It is clear that those who are coming into the world of work now and those who have recently started working would prefer to ditch the traditional 9-5 lifestyle in favour of working multiple jobs and prioritising extra-curricular hobbies.
Research from Powwownow found that 70% of millennials would like flexible working options. This is a stark difference when compared to the over 55 age category, only 47% of which said that they would prefer to work flexible hours. This is supported by a study from Instant Offices who found that the number of freelancers aged 26-29 has risen 66% in the past decade.
Although it is higher within the particular age group, it is not only millennials who find the option of flexible employment more appealing. Three quarters of UK employees said that the option of flexible hours would make a job more attractive.
The desire for flexible employment is particularly pertinent to the financial sector which has a reputation for presenteeism and longer working hours. For some financial firms it is harder to work from home or flexibly as employees are expected to be in the office using trading floor technologies, alongside secure platforms and networks to handle customer data. However, some financial companies are finding ways to accommodate the desire for flexible working.
A study from, work-life balance charity, Working Families, found that, of the top ten employers for flexible working and work-life balance, six were financial services firms: Deloitte, EY, Barclays, Lloyds Bank and Royal Bank of Scotland and American Express. The same research found that only 17% of accounting and finance professionals in Britain work remotely at least once per week, which is just half the UK average.
The reputation that working in the financial industries comes with arduous hours is felt by the employees who work there. Over a third of finance and accounting professionals said they would be uncomfortable even just discussing flexible working with their employer. This presenteeism culture of needing to be at the office outside of dedicated office hours is extremely damaging.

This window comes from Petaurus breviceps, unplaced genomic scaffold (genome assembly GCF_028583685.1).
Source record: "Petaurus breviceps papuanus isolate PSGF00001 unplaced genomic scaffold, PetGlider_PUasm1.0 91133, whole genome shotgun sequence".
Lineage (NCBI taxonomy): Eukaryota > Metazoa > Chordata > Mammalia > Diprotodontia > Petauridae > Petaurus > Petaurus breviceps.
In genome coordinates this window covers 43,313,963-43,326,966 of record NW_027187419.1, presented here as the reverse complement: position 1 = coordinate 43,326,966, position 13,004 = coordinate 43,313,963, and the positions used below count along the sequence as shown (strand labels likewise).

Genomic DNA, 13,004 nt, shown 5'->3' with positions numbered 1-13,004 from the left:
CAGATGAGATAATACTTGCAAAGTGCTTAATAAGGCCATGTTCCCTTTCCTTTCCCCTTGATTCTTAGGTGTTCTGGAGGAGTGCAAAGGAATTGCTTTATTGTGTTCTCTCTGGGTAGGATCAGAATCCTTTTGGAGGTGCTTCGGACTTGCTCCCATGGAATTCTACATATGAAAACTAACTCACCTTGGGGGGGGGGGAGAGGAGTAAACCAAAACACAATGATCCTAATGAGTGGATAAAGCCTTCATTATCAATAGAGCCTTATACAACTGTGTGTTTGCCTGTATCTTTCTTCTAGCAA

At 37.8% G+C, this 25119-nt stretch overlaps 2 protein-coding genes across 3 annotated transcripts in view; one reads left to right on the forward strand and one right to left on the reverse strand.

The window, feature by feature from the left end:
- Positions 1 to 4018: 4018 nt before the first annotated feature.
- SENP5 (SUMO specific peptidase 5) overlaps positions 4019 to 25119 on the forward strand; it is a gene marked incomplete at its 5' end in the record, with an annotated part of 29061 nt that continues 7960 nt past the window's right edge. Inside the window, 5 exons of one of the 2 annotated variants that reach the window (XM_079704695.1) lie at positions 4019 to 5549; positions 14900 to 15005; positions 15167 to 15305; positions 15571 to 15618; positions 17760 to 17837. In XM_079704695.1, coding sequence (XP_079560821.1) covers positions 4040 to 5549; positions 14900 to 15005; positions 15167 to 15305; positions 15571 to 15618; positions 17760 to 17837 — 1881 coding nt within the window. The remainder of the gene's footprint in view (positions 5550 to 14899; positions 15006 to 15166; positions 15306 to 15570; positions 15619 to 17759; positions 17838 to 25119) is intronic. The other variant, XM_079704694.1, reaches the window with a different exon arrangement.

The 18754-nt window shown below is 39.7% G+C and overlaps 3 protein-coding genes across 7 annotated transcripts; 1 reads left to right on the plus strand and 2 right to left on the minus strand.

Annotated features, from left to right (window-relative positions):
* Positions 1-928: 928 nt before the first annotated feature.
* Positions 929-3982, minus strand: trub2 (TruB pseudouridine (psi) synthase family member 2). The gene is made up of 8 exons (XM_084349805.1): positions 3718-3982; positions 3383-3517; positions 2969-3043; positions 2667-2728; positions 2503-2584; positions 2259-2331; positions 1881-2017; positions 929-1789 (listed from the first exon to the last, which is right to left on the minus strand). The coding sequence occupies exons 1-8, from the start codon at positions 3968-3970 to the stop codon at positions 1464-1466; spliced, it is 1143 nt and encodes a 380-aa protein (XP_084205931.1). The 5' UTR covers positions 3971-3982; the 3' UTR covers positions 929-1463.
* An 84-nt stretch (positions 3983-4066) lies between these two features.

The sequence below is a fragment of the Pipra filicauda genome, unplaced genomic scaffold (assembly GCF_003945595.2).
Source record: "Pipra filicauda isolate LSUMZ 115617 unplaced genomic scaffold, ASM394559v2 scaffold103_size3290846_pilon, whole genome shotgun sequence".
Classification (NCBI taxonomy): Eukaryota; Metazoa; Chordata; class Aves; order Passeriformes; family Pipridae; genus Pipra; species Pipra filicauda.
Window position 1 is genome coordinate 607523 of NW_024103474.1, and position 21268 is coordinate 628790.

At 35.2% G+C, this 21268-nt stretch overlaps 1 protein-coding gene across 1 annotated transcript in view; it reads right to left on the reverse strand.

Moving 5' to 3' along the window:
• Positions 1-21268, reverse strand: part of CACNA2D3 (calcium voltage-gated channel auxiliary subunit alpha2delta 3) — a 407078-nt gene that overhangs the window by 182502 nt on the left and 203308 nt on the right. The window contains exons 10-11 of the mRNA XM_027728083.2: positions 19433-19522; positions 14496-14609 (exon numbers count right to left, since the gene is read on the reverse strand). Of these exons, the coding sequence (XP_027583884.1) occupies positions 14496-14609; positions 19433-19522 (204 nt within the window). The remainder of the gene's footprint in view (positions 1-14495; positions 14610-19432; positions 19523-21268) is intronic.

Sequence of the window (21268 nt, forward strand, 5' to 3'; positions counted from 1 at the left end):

The Sainsbury Centre of Mental Health suggests that presenteeism is an even bigger problem than absenteeism and could lead to poor mental and physical health. Not only does it affect the individual, but also the wider economy. Leading economists, such as Professor Sir Cary Cooper, are saying that presenteeism is costing the economy twice as much absenteeism.
If financial firms want to continue to retain and attract the best talent they need to adapt to the desire of all ages, but especially millennials, to work flexibly. They cannot rely on the promise of big bonuses and pay increases. According to research by Powwownow, nearly a third of UK employees said that they would prefer the option of adaptable working hours as opposed to a pay rise.
Furthermore, HSBC conducted research unveiling that 89 per cent of UK employees believe flexible working is a key motivator to productivity, compared to just 77% who said financial incentives were key. A work-life balance is clearly key for many people when choosing a career. Nearly a fifth of employees said that a poor work-life balance was a top reason for leaving their last job.
Not only are flexible hours attractive to a growing number of people, but research by Robert Half indicates that 60% of HR directors have seen an increase in workforce productivity when flexible working policies have been introduced to a business.
The introduction of flexible hours and freelance work in the financial industries would reduce the stigma that leads to damaging presenteeism, which may look to be driving a business in the short term, but in the long term can lead to burnout and a subsequent decrease in productivity.
The advent of new technology such as video conferencing, remote work emails and document sharing software means that it is easier for employees to work in separate locations and not all from the same office. Financial firms should embrace using these to allow their employees to work flexibly from home.
As well as these, companies should invest in technology that allows them to pay freelancers and highly skilled contract workers with ease. New innovative technology can revolutionise the way that the highly-skilled freelance workforce is paid, by driving down transaction costs that many employers face and introducing daily payments.For freelance workers who are being hired through an agency, transaction fees are a substantial burden.
By using 21st century technology that reduces or eliminates these fees, flexible employees can receive faster payments, making it easier for them to plan their finances and also making freelance work a viable option for the critical mass of society.
With the current payment systems in place, many freelance workers are getting paid incorrect amounts and some are getting paid weeks after they have actually completed the work. This is dissuading people from working flexibly, which is damaging our economy, and is pushing those that do work in a freelance capacity towards debt with many freelancers relying on payday loans to survive in between jobs.
If daily payments were available to freelance workers, both low-skilled workers like taxi drivers and couriers and high-skilled workers such as contractor accountants and financial consultants, it would allow these people to budget with more ease and would make the freelance life a viable option for many more workers.
By 2025, millennials will make up 75% of the UK workforce and if the majority of those are looking to work in a freelance capacity then the landscape of how businesses need to work could dramatically change over the next few years. It is in UK businesses’ best interests to address and adapt to the wave of freelance and flexible working in order to attract and retain the best talent.